02 April 2014

What Should You Know About Evan Meek?

Evan Meek, making his O's debut (photo: Keith Allison)
Evan Meek is on the Orioles. He is in their bullpen. And on Monday, he got the call ahead of Darren O'Day and Ryan Webb to pitch on opening day against the Red Sox in the eighth inning of a one-run game. I'm not sure who could have seen that coming.

In two-thirds of an inning in the O's 2-1 win, Meek wasn't good. He walked the leadoff batter, then made a nifty little play at first base after a sharply hit ball ricocheted off of Chris Davis's glove. Meek struck out the third batter he faced but walked the fourth. He then exited the game and in came Brian Matusz, who got the third out.

Regardless, it's an impressive comeback story for Meek. Rich Dubroff of CSN Baltimore noted why:
I'll admit that I didn't pay that much attention when the Orioles signed Meek to a minor league deal in February. Dan Duquette loves his minor league signings and keeps them coming. Apparently Meek contacted Orioles bench coach (and former Pirates manager) John Russell earlier in the offseason, looking for any kind of opportunity to pitch in the majors. Russell managed the Pirates from 2008-2010, so he was obviously familiar with Meek. He impressed the O's enough to sign him. Buck Showalter was pretty happy to bring Meek on board:
"Evan's got a chance to make our bullpen," Showalter said. "That was an exciting late add for me, because I think he's got a chance, especially if he's back physically all the way. [In 2010], he was about as good as there was in the National League. I'm looking forward to seeing him pitch and see where he is."
Meek did indeed put together an effective (but partly BABIP-fueled) 2010 season: 80 IP, 7.88 K/9, 3.49 BB/9, 0.56 HR/9, 2.14 ERA. Showalter's comments are a bit hyperbolic, but Meek did have a solid season and could realistically be useful again. However, he only pitched in 32.2 combined innings in 2011 and 2012 while battling shoulder injuries.

Now that Meek is healthy, it will be interesting to see if Showalter was correct in his excitement. Meek, who turns 31 in May, not only had not (until Monday) pitched in the majors for a while, but he wasn't that spectacular before, either. He's only thrown a combined 173.1 innings over parts of five major league seasons. Other than 2010, Meek also hasn't pitched in more than 47 innings in any major league season. He pitched for the Rangers' Triple-A affiliate in 2013, and that's it. And it wasn't like he was dominant; in 108 innings, he had a K/9 of 6.67 and a BB/9 of 3.83 (and a 4.50 ERA). It's worth noting that he did start 15 games while filling a rotation spot. He has zero career major league starts.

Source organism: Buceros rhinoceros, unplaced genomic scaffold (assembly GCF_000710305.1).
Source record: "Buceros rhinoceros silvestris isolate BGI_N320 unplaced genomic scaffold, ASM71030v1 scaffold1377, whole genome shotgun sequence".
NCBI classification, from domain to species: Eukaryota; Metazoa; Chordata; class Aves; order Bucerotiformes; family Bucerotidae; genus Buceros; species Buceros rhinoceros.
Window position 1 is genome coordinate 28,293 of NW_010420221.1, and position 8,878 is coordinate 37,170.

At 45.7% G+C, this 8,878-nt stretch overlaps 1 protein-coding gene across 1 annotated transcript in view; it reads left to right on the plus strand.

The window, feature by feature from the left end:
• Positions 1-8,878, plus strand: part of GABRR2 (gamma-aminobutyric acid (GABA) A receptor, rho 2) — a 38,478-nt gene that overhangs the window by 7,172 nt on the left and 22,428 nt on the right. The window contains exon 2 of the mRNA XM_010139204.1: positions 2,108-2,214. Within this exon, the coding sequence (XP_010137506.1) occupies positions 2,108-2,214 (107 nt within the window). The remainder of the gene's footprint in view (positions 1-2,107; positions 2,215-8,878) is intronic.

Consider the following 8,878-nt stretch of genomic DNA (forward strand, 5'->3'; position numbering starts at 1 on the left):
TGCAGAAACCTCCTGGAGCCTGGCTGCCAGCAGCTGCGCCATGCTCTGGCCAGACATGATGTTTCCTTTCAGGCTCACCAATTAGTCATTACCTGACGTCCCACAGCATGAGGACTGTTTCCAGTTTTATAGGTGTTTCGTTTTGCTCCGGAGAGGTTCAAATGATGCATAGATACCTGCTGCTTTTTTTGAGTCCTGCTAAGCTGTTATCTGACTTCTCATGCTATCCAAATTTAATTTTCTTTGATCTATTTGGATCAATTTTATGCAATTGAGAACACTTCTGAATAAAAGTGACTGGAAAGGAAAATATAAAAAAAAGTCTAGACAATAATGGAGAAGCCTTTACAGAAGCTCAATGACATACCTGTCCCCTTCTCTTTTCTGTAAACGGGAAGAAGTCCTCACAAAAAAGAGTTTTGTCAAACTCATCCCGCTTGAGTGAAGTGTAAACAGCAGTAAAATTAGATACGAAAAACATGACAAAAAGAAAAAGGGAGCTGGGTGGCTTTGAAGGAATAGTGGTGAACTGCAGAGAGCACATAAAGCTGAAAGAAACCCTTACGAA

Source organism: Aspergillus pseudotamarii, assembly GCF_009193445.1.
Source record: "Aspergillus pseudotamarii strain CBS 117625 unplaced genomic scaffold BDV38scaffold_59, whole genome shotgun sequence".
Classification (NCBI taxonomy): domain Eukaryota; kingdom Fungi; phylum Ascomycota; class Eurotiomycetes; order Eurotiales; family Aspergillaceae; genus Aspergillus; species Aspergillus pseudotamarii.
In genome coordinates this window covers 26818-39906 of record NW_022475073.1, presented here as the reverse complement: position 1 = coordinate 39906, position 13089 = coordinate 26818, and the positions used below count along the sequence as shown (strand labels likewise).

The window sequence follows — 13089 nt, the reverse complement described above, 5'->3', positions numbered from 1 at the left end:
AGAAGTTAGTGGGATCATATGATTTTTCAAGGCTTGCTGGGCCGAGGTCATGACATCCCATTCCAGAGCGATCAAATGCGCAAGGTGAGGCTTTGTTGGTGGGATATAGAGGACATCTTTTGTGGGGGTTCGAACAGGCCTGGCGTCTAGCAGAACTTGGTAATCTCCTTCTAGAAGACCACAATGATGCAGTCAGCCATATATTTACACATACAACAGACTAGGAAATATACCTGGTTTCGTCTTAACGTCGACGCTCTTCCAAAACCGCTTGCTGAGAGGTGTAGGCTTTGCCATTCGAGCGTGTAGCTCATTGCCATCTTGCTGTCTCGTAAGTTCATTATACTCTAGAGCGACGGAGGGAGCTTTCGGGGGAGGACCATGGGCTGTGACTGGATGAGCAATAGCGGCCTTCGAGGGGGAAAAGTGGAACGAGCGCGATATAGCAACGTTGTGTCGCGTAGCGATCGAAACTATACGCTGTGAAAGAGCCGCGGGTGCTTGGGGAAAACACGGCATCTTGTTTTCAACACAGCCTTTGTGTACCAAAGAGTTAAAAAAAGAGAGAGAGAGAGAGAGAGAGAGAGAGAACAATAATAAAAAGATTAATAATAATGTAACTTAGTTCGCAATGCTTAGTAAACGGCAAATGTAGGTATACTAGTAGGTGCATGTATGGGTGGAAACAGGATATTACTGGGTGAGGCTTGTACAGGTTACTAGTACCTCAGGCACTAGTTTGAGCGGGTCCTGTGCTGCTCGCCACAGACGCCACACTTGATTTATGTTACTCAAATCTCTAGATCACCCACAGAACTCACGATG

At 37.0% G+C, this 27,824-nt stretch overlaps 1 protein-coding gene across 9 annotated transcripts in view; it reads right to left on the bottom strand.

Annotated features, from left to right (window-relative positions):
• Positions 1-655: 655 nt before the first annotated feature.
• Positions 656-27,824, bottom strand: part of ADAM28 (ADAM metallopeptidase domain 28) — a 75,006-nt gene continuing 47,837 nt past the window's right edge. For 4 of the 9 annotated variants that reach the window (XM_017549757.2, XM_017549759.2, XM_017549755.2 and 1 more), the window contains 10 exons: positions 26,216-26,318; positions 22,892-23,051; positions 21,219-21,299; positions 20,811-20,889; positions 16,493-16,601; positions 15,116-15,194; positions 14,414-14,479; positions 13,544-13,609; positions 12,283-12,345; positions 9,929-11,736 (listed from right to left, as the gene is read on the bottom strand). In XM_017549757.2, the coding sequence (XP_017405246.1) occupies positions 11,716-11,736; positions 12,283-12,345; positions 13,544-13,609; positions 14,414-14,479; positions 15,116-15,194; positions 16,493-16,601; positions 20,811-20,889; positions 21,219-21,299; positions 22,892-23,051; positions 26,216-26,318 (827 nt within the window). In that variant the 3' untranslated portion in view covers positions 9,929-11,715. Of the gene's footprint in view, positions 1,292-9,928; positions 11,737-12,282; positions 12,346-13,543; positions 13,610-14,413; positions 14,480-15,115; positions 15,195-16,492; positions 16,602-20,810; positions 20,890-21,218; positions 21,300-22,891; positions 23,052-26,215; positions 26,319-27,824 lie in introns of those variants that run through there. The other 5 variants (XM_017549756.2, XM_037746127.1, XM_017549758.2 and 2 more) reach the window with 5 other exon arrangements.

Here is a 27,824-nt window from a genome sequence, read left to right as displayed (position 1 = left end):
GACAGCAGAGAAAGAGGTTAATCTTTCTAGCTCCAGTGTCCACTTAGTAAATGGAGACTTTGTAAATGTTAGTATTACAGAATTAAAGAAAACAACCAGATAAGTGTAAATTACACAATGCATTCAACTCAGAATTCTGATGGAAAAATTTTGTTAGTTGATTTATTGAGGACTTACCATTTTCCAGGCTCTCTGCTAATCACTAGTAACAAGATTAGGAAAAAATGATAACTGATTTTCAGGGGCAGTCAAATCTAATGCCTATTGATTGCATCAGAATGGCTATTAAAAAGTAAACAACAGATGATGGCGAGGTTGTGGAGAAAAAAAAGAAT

Year Age Tm ERA IP H R ER ERA+ H/9 HR/9 BB/9 SO/9
2008 25 PIT 6.92 13.0 11 11 10 62 7.6 2.1 8.3 4.8
2009 26 PIT 3.45 47.0 34 18 18 122 6.5 0.4 5.6 8.0
2010 27 PIT 2.14 80.0 53 25 19 189 6.0 0.6 3.5 7.9
2011 28 PIT 3.48 20.2 27 11 8 108 11.8 0.4 5.2 7.4
2012 29 PIT 6.75 12.0 14 9 9 57 10.5 0.8 4.5 6.0
2014 31 BAL 0.00 0.2 0 0 0 0.0 0.0 27.0 13.5
6 Yrs 3.32 173.1 139 74 64 122 7.2 0.6 4.8 7.5
Provided by Baseball-Reference.com: View Original Table
Generated 4/1/2014.

Meek was originally drafted by the Twins in 2002. He was released in 2005, signed by the Padres, traded to the Rays in 2006, and then selected by the Pirates in the 2007 Rule 5 draft. In May of 2008, when the Pirates removed Meek from their active roster, he was offered back to the Rays. Instead, the Pirates simply purchased Meek from the Rays, and he remained with Pittsburgh until he was released at the end of the 2012 season.

According to Brooks Baseball, Meek currently throws three pitches: a four-seam fastball, curveball, and change-up. Until recently, he mostly just threw fastballs and curveballs. He uses his fastball about three-quarters of the time, but now he can sprinkle in the change-up as well (which he seemingly picked up in 2013, perhaps because he needed a third pitch as a starter). Over the years, he has also been relying less on his curveball. On Monday, per Brooks Baseball, of Meek's 19 pitches, 18 were fastballs. He also threw one change-up. Only nine of his pitches found the strikezone.

One problem for Meek has been his declining fastball velocity. Since having a peak of around 95 mph on his fastball in 2010, his fastball velocities have steadily declined each season. In his appearance on Monday, Meek's fastball was clocked between 88-90 mph. Brooks Baseball had him at an average of 89.99 mph, while Pitch f/x data on FanGraphs had him at an average of 88.4 mph. That may not be enough for him to be successful, especially if he's going to have issues with walks, but it's just one appearance. Meek's velocity seemed to be a little better in spring training, for what it's worth.

Obviously Meek hasn't pitched a whole lot in the majors -- both overall and recently -- so it will be interesting to see what happens next. Maybe Showalter's plan is to see what Meek can do against major league hitters before Troy Patton returns from his 25-game suspension. That's one possible reason why he was summoned to pitch ahead of O'Day and Webb. If Meek is effective, maybe he'll stay on the roster. But Zach Britton (who pitched much better than Meek on Monday) has no options left. Neither does Josh Stinson. And barring injury, none of the other relievers are going anywhere. The Orioles are in win-now mode, so they probably aren't in a position to simply let Meek hang around for a few months just to see if he has anything left. If Meek is going to stick around, he's going to have to pitch well fairly soon.

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